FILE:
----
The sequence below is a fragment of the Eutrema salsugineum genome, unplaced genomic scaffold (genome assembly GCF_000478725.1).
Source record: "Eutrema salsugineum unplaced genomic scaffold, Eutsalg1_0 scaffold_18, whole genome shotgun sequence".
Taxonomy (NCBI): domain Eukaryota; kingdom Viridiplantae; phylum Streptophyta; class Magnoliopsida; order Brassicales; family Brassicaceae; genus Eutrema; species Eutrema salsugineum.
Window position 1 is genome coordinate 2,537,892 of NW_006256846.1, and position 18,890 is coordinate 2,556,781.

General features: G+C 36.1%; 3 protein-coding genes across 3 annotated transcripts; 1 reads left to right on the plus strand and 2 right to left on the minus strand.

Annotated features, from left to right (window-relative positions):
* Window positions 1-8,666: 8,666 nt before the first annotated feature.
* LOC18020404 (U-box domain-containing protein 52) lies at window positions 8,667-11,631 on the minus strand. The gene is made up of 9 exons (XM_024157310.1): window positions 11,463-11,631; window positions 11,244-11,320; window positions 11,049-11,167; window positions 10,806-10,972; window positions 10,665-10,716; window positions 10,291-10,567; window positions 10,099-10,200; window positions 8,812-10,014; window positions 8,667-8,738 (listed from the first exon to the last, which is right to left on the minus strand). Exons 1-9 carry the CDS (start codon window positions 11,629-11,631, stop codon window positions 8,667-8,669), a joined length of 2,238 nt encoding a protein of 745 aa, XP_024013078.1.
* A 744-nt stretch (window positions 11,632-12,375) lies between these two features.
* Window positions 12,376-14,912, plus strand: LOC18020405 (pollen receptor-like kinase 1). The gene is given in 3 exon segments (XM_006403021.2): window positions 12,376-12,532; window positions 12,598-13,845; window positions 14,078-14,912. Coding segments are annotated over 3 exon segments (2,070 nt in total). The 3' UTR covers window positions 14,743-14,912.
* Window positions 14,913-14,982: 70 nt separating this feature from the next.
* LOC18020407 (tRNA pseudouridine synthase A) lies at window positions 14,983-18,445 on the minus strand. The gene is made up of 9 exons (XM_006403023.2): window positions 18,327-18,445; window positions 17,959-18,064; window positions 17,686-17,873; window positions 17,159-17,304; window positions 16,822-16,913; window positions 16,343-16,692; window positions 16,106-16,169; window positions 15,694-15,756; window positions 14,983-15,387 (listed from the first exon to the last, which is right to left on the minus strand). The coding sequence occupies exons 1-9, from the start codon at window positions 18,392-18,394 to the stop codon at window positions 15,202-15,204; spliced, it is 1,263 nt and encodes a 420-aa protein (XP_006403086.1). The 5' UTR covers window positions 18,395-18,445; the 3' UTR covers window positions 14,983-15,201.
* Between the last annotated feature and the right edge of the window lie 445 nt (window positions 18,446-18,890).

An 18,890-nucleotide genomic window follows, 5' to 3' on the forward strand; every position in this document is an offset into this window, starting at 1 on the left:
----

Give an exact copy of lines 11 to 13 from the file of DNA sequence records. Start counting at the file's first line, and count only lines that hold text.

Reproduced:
* Window positions 14,913-14,982: 70 nt separating this feature from the next.
* LOC18020407 (tRNA pseudouridine synthase A) lies at window positions 14,983-18,445 on the minus strand. The gene is made up of 9 exons (XM_006403023.2): window positions 18,327-18,445; window positions 17,959-18,064; window positions 17,686-17,873; window positions 17,159-17,304; window positions 16,822-16,913; window positions 16,343-16,692; window positions 16,106-16,169; window positions 15,694-15,756; window positions 14,983-15,387 (listed from the first exon to the last, which is right to left on the minus strand). The coding sequence occupies exons 1-9, from the start codon at window positions 18,392-18,394 to the stop codon at window positions 15,202-15,204; spliced, it is 1,263 nt and encodes a 420-aa protein (XP_006403086.1). The 5' UTR covers window positions 18,395-18,445; the 3' UTR covers window positions 14,983-15,201.
* Between the last annotated feature and the right edge of the window lie 445 nt (window positions 18,446-18,890).